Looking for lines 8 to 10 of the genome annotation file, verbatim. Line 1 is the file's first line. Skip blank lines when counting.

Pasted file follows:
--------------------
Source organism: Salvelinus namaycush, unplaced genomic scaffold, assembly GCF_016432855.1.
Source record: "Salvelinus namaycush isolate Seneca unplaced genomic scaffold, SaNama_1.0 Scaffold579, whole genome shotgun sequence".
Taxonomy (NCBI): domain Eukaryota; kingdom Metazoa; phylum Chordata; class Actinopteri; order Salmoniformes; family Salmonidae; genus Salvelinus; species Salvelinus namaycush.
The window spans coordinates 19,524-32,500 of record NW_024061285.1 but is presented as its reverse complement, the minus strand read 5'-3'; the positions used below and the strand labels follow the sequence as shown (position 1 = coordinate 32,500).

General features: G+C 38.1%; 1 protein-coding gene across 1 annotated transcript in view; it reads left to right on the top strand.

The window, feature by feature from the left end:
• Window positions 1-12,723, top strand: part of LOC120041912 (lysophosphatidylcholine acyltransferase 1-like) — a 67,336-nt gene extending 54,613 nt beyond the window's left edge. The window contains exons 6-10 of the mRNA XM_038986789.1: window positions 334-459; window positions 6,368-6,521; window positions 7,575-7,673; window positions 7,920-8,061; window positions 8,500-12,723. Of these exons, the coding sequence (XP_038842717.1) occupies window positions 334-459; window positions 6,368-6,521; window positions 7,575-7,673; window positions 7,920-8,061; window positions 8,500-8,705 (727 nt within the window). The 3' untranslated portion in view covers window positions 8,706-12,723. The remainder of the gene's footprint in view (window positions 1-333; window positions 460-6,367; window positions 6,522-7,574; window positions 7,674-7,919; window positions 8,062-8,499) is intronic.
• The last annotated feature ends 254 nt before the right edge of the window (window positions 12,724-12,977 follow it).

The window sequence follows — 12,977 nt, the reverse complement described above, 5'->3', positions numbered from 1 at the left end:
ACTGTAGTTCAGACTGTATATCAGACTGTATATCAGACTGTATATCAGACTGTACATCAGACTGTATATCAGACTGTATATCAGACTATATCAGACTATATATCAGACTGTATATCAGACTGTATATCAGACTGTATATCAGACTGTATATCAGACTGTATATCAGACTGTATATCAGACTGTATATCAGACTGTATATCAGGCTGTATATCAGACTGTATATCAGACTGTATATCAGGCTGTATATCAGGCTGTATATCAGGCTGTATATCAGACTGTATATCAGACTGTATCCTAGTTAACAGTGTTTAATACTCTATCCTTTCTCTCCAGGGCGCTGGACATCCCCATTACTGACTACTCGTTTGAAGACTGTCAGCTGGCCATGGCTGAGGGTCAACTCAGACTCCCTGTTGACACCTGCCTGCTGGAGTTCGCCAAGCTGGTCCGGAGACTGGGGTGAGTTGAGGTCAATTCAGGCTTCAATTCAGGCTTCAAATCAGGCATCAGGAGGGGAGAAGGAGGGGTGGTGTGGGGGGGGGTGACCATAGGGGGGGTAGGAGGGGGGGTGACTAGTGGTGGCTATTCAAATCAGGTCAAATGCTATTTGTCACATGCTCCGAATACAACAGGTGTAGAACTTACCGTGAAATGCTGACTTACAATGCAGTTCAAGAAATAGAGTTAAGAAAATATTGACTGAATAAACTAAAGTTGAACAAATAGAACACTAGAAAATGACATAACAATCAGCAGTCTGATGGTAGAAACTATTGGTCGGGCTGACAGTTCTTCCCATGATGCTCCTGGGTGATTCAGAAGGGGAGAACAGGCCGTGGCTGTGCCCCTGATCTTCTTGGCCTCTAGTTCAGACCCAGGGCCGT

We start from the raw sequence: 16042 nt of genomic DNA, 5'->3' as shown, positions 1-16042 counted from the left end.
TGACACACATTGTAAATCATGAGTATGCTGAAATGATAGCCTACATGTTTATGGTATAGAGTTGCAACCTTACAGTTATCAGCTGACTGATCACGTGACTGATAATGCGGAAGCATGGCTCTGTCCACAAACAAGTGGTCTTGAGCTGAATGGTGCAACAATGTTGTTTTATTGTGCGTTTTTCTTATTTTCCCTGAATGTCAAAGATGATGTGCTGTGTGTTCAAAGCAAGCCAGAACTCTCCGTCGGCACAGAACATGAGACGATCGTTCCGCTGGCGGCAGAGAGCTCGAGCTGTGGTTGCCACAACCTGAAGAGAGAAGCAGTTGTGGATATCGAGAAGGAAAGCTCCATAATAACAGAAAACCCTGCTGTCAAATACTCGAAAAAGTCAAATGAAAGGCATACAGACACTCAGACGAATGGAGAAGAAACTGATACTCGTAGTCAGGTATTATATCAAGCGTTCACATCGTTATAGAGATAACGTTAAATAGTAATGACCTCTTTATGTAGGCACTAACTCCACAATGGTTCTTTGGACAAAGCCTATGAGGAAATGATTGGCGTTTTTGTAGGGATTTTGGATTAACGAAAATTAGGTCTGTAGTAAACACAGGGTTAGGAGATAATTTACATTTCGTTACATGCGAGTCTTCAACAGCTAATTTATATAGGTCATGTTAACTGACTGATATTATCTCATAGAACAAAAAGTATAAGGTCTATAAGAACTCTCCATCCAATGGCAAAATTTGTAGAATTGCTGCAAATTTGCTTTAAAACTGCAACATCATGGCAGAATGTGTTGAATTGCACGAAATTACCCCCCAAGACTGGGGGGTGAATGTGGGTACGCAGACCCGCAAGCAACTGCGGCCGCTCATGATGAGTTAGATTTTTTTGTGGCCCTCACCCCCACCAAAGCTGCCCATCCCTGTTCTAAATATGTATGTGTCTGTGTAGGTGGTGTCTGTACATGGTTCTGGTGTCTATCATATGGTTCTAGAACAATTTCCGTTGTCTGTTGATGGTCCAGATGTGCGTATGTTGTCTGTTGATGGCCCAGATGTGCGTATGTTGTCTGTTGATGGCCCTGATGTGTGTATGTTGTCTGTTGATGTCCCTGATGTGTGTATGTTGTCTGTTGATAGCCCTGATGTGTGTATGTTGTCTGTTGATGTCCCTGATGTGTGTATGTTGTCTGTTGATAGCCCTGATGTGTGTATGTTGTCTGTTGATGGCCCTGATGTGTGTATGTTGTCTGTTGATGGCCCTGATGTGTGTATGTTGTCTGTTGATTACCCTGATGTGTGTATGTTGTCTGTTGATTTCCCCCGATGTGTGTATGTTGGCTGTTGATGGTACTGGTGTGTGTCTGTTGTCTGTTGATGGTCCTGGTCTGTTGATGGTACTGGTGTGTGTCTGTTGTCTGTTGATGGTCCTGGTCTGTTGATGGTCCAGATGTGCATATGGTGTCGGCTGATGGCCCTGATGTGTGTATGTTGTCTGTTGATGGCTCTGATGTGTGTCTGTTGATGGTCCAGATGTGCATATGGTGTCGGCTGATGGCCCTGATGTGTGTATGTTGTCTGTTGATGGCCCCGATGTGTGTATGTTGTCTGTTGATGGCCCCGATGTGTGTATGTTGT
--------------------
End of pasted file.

• The last annotated feature ends 254 nt before the right edge of the window (window positions 12,724-12,977 follow it).

The window sequence follows — 12,977 nt, the reverse complement described above, 5'->3', positions numbered from 1 at the left end:
ACTGTAGTTCAGACTGTATATCAGACTGTATATCAGACTGTATATCAGACTGTACATCAGACTGTATATCAGACTGTATATCAGACTATATCAGACTATATATCAGACTGTATATCAGACTGTATATCAGACTGTATATCAGACTGTATATCAGACTGTATATCAGACTGTATATCAGACTGTATATCAGACTGTATATCAGGCTGTATATCAGACTGTATATCAGACTGTATATCAGGCTGTATATCAGGCTGTATATCAGGCTGTATATCAGACTGTATATCAGACTGTATCCTAGTTAACAGTGTTTAATACTCTATCCTTTCTCTCCAGGGCGCTGGACATCCCCATTACTGACTACTCGTTTGAAGACTGTCAGCTGGCCATGGCTGAGGGTCAACTCAGACTCCCTGTTGACACCTGCCTGCTGGAGTTCGCCAAGCTGGTCCGGAGACTGGGGTGAGTTGAGGTCAATTCAGGCTTCAATTCAGGCTTCAAATCAGGCATCAGGAGGGGAGAAGGAGGGGTGGTGTGGGGGGGGGTGACCATAGGGGGGGTAGGAGGGGGGGTGACTAGTGGTGGCTATTCAAATCAGGTCAAATGCTATTTGTCACATGCTCCGAATACAACAGGTGTAGAACTTACCGTGAAATGCTGACTTACAATGCAGTTCAAGAAATAGAGTTAAGAAAATATTGACTGAATAAACTAAAGTTGAACAAATAGAACACTAGAAAATGACATAACAATCAGCAGTCTGATGGTAGAAACTATTGGTCGGGCTGACAGTTCTTCCCATGATGCTCCTGGGTGATTCAGAAGGGGAGAACAGGCCGTGGCTGTGCCCCTGATCTTCTTGGCCTCTAGTTCAGACCCAGGGCCGT